A black and white photo postcard of the Sacramento Pit, circa 1920s. The front caption reads: "Steam Shovels, Sacramento Hill, Bisbee, Ariz." The postcard is unused, and the publisher is unknown. Ena Cain Donahue Collection.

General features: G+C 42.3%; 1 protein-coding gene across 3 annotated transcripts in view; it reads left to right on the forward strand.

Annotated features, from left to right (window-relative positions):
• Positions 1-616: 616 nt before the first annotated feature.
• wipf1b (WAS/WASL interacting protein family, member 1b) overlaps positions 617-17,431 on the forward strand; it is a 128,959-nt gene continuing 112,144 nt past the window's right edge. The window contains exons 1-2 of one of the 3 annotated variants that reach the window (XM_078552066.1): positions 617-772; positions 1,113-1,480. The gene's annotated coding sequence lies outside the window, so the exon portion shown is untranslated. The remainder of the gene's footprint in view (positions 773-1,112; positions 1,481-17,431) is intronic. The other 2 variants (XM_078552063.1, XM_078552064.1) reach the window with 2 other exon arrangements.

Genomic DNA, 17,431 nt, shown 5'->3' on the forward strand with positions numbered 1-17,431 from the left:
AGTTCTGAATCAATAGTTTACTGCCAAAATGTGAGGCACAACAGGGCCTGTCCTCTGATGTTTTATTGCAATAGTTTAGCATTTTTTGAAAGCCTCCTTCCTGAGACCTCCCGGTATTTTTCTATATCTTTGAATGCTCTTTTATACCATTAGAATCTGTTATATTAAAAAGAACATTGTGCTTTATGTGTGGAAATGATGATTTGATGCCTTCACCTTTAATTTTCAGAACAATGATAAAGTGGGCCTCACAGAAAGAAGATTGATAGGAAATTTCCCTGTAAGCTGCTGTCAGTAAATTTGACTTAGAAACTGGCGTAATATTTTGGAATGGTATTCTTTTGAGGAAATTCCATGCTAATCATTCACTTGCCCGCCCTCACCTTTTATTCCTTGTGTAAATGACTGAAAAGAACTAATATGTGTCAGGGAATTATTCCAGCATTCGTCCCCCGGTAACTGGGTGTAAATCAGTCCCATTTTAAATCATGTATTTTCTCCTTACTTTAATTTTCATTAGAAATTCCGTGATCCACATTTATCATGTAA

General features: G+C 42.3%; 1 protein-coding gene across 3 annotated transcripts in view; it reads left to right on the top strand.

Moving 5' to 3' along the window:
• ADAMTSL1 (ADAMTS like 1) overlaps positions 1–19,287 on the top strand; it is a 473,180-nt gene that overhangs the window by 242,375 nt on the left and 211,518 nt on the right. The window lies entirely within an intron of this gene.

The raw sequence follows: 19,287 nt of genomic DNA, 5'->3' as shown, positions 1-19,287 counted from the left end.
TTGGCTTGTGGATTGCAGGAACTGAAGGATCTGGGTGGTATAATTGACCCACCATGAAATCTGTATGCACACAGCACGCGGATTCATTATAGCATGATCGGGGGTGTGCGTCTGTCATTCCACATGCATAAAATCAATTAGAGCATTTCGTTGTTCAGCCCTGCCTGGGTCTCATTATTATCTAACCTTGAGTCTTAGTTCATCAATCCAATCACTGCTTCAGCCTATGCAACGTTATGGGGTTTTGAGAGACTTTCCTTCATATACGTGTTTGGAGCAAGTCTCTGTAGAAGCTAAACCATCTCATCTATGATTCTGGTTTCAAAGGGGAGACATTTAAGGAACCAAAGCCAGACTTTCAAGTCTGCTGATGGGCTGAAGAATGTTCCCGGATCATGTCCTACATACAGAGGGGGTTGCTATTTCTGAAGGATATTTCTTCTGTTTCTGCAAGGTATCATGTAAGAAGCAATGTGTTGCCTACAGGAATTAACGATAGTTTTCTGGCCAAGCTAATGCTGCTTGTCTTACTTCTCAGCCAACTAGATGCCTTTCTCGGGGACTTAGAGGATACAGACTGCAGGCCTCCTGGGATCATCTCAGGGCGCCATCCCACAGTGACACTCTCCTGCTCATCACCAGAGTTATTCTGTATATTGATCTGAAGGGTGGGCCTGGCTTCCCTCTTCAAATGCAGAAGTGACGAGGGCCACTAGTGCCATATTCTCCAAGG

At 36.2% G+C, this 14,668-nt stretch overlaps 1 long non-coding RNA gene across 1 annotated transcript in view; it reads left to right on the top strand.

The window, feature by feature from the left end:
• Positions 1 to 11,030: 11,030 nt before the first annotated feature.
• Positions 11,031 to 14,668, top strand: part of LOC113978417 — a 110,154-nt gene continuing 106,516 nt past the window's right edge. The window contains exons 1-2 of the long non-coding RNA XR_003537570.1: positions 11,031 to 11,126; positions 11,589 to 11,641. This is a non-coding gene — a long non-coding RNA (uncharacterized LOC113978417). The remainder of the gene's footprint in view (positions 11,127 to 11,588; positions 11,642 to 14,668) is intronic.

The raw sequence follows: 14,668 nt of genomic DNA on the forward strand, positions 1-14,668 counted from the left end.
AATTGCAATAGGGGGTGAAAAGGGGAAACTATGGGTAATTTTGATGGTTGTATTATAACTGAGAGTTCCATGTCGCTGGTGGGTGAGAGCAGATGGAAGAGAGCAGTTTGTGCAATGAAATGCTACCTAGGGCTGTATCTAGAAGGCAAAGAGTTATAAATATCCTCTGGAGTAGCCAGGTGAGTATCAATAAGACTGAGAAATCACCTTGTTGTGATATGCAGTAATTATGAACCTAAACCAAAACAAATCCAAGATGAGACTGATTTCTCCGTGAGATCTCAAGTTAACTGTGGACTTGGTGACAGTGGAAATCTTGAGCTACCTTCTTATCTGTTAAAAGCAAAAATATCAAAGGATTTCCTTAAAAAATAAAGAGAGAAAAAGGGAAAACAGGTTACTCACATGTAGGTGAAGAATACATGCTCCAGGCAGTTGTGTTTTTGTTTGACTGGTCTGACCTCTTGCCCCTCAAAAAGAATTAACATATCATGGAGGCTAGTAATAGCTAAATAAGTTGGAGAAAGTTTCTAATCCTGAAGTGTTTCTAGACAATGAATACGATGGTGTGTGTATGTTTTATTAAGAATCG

Phelps Dodge’s exploration of Sacramento Hill began in 1909 and discovered eastern and western ore bodies, with the western having a higher grade of ore. Rail-based Bucyrus stream shovels began operations on April 5, 1917 and the peak of Sacramento Hill was dynamited off on June 6, 1918. Three years later the main ore body was found and in twelve years Sacramento Hill was flattening the in the pursuit of copper . Nine million tons of ore were produced from the Sacramento Pit and the site remained in operation until 1931. In time it was absorbed by the expanding Lavender pit. During the mining operations in Sacramento Pit, flying rock from dynamite blasts posed a grave danger to anyone in the vicinity. Notices were posted in the Bisbee Daily review to warn residents who wanted to see the new steam shovels in action. Eleven workers died in accidents in 1918, the worst took place on January 10, 1918, when 3,150 pounds blasting powder in two holes were set off prematurely killing four men (Sidney Drakenfield, Modesto Vastido, Carlos Calderon, and Juan Nunez) and injuring eight others (J.D. McBride Nat Anderson, Frederico Esquer, Francisco Valenzuela, Lorenzo Vasquez, Jose S. Martinez, Jose Monarez, and Juan Villanedan.) The strength of the blast was so intense that it derailed a steam engine. In the following year Phelps Dodge enacted more safety precautions which prevented any accidental deaths from occurring in 1919. By 1929, the Sacramento pit’s ore reserves were exhausted after producing 9 million tons of copper ore from 360 million tons of rock. The pit was temporarily filled with waste rock before being consumed by the expansion of the Lavender Pit.
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